So if you do need to call the IRS for any reason, do not wait until the last minute this year. Here is another great tip.  Did you know the IRS has a special phone number with extended hours for overseas taxpayers?  Here it is:

Contact the IRS Internationally


Tel: 267-941-1000 (not toll-free)


Phone service available from 6:00 am to 11:00 pm (EST) M-F




Note the IRS also has offices in Frankfurt, Paris, London and Beijing.



Tax Extension for U.S. Expats & Overseas Contractors

posted Apr 15, 2013, 11:34 AM by Kaitlin Krozel

If you are a U.S. citizen or green card holder living abroad, you have no reason to go crazy today and try to file your U.S. federal taxes or an extension. Why, you ask? The IRS gives you an automatic two month extension to file your federal tax return until June 15th. You don’t have to file an extension, call the IRS, or do anything but be overseas to qualify. Note that this is only an extension to file and NOT an extension to pay (of course the IRS still wants their money by April 15th!). But if you do think you owe money to the IRS this year but have not made a payment yet, the IRS won’t hit you too hard. As long as you make a payment by June 15th, 2013 the IRS will only charge you interest (currently at 3%) and no penalty. For example, if your total 2012 tax ends up being $10,000 and you file/make your payment June 15th, 2013 the total interest would only be $50 (61 days of interest at 3%).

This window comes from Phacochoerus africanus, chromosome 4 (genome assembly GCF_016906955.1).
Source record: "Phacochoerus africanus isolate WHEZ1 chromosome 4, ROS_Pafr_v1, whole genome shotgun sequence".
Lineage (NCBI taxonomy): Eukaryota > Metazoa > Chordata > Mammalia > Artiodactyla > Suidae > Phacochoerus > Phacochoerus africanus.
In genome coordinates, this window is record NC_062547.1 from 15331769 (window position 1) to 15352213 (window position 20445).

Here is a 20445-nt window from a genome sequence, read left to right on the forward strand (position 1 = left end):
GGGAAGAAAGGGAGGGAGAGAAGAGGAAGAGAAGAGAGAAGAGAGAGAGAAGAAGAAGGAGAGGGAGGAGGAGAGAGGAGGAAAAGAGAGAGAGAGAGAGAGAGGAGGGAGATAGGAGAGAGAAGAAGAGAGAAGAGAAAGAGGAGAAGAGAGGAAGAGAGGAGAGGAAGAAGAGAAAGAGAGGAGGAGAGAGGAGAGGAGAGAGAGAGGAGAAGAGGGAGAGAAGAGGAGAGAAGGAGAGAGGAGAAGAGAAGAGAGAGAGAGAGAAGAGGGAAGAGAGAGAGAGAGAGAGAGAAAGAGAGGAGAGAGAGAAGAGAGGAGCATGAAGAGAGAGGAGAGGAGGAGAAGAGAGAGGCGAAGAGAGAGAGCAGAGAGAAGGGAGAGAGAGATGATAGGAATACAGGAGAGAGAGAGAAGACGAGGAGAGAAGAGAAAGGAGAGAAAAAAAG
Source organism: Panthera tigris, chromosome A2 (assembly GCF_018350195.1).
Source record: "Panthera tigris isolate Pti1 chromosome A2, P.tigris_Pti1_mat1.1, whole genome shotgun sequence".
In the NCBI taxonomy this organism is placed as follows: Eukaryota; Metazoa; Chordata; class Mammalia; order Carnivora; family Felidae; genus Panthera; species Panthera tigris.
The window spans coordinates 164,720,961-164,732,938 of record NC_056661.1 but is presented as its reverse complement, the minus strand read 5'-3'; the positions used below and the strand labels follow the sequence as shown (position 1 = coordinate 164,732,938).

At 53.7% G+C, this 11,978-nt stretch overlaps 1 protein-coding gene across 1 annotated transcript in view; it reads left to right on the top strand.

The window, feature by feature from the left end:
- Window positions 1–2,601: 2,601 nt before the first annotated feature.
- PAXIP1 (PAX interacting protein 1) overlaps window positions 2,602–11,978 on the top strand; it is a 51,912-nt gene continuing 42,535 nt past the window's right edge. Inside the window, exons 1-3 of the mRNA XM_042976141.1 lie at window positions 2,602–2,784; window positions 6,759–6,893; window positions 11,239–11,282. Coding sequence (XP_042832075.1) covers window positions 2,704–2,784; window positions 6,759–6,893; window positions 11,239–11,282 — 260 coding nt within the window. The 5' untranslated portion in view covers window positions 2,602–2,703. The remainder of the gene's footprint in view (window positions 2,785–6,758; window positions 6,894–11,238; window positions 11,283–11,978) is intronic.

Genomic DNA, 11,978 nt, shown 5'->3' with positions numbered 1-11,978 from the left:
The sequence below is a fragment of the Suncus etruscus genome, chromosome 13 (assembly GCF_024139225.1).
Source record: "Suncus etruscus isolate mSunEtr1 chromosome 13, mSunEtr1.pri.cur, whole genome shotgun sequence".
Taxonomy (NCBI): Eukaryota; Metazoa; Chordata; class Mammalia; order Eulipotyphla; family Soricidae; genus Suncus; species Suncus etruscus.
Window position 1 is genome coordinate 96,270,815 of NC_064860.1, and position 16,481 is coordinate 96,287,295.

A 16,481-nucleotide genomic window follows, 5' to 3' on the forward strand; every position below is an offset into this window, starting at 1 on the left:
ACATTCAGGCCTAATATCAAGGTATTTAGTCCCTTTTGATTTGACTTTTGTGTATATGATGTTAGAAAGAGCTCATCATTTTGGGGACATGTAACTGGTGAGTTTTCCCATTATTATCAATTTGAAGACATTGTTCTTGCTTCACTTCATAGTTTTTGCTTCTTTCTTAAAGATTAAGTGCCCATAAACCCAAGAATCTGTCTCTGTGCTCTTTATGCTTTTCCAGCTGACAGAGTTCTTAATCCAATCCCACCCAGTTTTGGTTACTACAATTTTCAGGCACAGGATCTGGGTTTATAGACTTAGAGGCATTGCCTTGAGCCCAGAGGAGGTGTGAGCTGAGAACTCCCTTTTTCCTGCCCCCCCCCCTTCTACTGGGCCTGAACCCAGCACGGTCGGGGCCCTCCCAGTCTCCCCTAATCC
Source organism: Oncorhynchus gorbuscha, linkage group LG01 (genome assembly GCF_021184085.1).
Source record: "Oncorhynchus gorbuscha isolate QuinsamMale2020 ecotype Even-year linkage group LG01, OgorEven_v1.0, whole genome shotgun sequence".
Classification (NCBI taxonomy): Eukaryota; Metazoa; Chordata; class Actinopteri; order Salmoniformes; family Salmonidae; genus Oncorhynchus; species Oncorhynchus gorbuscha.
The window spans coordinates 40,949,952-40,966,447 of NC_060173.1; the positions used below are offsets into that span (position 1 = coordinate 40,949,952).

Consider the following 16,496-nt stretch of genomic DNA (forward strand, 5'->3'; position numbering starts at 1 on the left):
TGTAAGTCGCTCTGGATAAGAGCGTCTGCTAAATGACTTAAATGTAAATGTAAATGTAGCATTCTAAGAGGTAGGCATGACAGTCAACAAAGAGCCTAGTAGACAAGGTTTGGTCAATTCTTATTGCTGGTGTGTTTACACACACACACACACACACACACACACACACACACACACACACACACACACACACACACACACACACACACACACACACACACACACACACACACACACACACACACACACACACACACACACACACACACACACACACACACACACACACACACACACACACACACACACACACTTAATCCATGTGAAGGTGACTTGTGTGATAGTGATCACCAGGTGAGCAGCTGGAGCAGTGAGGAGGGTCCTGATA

If you are a civilian contractor working in a combat zone or contingency operation to support the armed forces, you qualify for the special extension available to military personnel (Per IRC Section 7508). The extension related to military service is 180 days from the last day of qualifying service or hospitalization, plus the number of days you had left to file when you began qualifying service.